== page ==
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Playing philosophy

Defining a playing philosophy is your opportunity to imprint your approach to the beautiful game on your club or academy.

  • Perhaps you want your coaches to implement a system that involves playing through the thirds?
  • Maybe you’d prefer your players to shift the ball to the flanks as quickly as possible and hit opponents on the break?
  • Do you want a disciplined defensive system based on sitting off the opposition and maintaining structure?
  • Or would you rather encourage players to leave the line and press the ball aggressively?

Without a clearly defined philosophy, all of these questions - and many more besides - will be left up to individual coaches to resolve. This invariably leads to each team within your club playing in a different way.

However subtle or noticeable these differences, they create significant problems for player progression. When a player moves to an older age group, you want them to be able to fit in seamlessly, already understanding exactly how the new team plays.

If they spend half the season adapting to a new system, your coaches are losing out on valuable time that could be better spent helping them develop and improve as a player.

While it can be extremely rewarding, developing a new playing philosophy isn’t always easy. Even when you’ve taken the time to define your philosophy, it can be challenging to communicate it effectively with your coaches. Give your playing philosophy the best chance of long-term success by downloading our ultimate guide.

Recruitment

Every Director of Coaching wants to work with the best coaches. But while it’s often preferable to build a stable coaching team with few changes in personnel, this isn’t always possible. Talented coaches can be headhunted by rival clubs; others may leave due to a change in their personal circumstances; you might identify a key area of weakness in your coaching team that can only be resolved by bringing in someone from outside the organisation.

Whatever the reason for hiring new coaches, it’s vital that you get your recruitment right. Recruiting coaches isn’t just about finding someone affordable and available; there are several factors to consider, including:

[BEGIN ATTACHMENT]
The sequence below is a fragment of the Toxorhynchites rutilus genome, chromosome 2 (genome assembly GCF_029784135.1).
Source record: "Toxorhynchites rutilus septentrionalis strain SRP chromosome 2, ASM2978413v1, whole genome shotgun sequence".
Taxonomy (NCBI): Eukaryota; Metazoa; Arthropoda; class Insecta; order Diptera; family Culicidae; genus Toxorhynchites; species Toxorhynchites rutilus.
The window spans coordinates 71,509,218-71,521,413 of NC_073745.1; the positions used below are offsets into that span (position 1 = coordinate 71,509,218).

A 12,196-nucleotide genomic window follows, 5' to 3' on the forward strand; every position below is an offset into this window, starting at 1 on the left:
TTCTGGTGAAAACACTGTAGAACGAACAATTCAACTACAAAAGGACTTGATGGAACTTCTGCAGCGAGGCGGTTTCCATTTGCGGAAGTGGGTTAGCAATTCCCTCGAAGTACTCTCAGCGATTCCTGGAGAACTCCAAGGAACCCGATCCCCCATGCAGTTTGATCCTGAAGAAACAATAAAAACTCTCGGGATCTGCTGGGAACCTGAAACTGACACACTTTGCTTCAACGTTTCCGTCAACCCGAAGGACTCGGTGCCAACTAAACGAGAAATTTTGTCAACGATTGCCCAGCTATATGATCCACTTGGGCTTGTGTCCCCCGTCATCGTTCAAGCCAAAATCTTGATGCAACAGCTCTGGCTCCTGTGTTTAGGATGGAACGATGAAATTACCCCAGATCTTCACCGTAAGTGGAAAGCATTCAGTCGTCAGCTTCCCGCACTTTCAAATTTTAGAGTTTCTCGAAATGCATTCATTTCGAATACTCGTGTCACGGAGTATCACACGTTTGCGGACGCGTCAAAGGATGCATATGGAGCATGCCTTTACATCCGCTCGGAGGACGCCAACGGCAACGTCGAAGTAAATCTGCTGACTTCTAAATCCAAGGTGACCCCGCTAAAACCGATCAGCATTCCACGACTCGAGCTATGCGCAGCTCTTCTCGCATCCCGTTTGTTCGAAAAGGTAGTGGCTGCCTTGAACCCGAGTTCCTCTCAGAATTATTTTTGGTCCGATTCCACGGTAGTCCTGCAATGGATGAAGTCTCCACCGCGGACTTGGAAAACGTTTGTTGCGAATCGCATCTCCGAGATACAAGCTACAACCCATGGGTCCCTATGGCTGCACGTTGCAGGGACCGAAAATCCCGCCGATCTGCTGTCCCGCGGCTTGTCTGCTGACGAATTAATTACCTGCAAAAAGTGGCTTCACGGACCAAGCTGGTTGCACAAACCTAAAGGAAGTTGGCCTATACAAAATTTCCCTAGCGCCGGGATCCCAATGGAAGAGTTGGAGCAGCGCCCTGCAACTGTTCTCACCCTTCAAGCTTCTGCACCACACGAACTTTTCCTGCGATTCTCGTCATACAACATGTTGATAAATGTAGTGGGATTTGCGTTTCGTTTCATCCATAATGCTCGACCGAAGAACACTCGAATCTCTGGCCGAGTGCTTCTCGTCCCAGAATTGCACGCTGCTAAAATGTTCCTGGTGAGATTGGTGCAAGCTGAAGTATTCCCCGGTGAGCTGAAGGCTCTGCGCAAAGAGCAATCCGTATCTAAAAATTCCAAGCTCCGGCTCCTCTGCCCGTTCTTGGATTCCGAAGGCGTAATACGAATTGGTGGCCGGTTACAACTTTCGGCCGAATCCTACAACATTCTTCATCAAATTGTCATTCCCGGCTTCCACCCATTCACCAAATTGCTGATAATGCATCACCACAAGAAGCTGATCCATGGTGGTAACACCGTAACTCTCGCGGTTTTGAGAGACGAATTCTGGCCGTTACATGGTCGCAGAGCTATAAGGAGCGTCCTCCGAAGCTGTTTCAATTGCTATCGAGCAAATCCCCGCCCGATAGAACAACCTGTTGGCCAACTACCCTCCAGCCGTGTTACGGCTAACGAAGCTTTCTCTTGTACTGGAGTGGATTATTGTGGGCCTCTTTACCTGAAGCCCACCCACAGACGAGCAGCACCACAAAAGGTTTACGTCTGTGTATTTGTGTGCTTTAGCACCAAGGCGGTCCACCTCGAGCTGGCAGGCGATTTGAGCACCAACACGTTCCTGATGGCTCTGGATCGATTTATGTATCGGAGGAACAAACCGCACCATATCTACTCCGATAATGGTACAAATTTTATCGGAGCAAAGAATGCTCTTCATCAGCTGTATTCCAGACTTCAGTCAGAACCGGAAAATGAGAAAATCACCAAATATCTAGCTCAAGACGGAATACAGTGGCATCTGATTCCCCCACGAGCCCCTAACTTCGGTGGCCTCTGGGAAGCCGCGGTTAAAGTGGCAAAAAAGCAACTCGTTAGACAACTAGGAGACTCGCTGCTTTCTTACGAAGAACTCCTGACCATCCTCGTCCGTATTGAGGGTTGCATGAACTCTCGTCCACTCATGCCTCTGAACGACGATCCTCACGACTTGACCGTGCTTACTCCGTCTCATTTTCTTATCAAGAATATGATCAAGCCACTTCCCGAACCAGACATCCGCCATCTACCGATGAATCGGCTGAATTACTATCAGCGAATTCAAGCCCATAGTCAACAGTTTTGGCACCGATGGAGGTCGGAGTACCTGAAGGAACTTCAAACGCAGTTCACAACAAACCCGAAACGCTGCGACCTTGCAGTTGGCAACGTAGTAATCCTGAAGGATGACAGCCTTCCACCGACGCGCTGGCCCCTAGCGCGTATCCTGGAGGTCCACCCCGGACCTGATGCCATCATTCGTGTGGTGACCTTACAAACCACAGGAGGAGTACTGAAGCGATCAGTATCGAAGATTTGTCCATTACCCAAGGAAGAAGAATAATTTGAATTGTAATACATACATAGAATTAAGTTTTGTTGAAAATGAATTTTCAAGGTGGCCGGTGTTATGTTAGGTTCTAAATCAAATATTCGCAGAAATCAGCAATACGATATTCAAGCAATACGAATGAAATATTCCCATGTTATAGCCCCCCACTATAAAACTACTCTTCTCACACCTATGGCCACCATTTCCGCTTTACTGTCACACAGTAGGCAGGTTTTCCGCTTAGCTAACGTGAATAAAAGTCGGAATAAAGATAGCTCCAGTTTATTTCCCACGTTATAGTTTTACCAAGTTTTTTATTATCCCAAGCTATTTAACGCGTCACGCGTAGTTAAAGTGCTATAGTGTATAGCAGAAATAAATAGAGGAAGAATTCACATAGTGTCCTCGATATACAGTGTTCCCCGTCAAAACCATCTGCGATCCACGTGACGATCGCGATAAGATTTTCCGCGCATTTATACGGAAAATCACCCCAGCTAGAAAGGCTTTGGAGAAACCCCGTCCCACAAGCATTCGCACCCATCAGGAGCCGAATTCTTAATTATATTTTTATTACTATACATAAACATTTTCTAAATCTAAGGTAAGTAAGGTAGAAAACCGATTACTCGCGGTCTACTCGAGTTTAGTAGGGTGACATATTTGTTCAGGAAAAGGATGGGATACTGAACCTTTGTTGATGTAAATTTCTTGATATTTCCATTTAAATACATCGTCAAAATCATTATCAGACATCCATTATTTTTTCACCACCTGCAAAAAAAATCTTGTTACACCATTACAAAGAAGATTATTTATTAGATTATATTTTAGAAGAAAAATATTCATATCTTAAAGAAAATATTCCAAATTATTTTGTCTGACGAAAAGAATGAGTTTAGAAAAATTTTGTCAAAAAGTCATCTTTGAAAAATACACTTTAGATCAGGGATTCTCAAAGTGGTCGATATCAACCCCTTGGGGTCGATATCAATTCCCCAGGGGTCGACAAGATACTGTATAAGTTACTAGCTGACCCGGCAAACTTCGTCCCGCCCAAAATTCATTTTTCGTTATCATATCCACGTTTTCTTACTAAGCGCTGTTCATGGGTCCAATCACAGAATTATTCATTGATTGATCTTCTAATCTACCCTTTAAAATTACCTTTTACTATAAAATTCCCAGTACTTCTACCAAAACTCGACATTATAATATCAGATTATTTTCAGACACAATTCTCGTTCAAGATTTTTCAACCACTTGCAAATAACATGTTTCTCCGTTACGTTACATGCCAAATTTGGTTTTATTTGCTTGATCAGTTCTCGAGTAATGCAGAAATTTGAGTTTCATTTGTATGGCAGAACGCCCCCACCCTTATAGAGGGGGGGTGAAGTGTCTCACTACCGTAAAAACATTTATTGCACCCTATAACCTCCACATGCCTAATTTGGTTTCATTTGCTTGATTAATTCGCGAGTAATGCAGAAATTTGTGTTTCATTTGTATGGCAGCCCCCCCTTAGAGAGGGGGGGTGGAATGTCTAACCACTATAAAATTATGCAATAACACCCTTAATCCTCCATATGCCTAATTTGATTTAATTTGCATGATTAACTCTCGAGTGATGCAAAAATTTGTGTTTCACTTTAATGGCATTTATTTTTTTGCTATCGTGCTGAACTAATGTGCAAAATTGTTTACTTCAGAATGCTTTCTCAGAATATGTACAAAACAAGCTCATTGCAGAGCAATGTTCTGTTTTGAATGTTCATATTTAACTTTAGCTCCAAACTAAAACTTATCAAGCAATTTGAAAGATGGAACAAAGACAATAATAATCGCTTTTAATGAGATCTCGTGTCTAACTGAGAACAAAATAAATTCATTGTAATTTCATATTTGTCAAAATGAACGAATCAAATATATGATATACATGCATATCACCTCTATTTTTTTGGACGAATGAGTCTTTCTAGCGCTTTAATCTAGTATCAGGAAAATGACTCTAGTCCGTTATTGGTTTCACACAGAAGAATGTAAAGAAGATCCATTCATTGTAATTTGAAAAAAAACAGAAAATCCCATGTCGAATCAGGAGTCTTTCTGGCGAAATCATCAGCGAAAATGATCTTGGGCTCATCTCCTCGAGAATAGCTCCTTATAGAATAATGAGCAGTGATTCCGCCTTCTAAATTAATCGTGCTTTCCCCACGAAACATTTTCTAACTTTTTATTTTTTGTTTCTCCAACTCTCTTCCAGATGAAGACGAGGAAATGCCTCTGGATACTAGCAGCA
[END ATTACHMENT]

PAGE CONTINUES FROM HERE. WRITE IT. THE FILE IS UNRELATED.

• Do they have the necessary qualifications?
  • Do they have a proven track record of nurturing talent?
  • Do they share your coaching philosophy?
  • Are they a good cultural fit?
  • Are their personal objectives aligned with your needs?

Fail to consider any of these criteria and you can easily end up hiring a gifted coach who simply doesn’t fit within your organisation. This can be damaging to your players and the rest of your coaching team.

To make your working life a little easier, we've compiled an eBook to help you find the best coaches for your club or organisation. Download it for free here.

Mentoring

You’ll have gleaned plenty of experience, insights and key skills over your years working up to becoming a DOC. Chances are that much of what you’ve learned along the way would be invaluable to your coaching staff too. That’s where mentoring comes in.

It may have become something of a corporate buzzword, but mentoring has been proven to yield wide-ranging benefits in both business and soccer-specific settings. A survey from the English Football Association discovered that more than two-thirds of coaches feel more motivated after being mentored.

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Mentoring is particularly effective when the person being mentored is either new to the role or your organisation; ambitious; or a high achiever. However, regardless of a coach’s career level or personality, it’s important to remember that mentoring only ever works when both parties - mentor and mentee - are bought into the process. It should never be forced on anyone.

Are you new to the mentoring role? Perhaps you’ve done it before but are looking to hone your methods, or are facing a particularly challenging mentor-mentee relationship? Whatever the situation, find out more in our article “How to Be a Better Mentor to Soccer Coaches”.

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Club culture

Win-loss ratios. Finances. Player development. All are tangible factors that you need to manage.

But not every element of your job is so concrete. Club culture, while hard to measure or put a numerical value on, can be every bit as important to your success.

There are many examples of culture - whether positive or negative - having a significant impact on a team’s success. This is something we have discussed at length in our article “Tips for Introducing and Maintaining a Positive Club Culture”.

Building a positive club culture brings big benefits, from better teamwork to more accountability. Club culture should be a major focus for any DOC. Read our article “How to Define 'Club Culture' and Why It Is so Important” to find out more.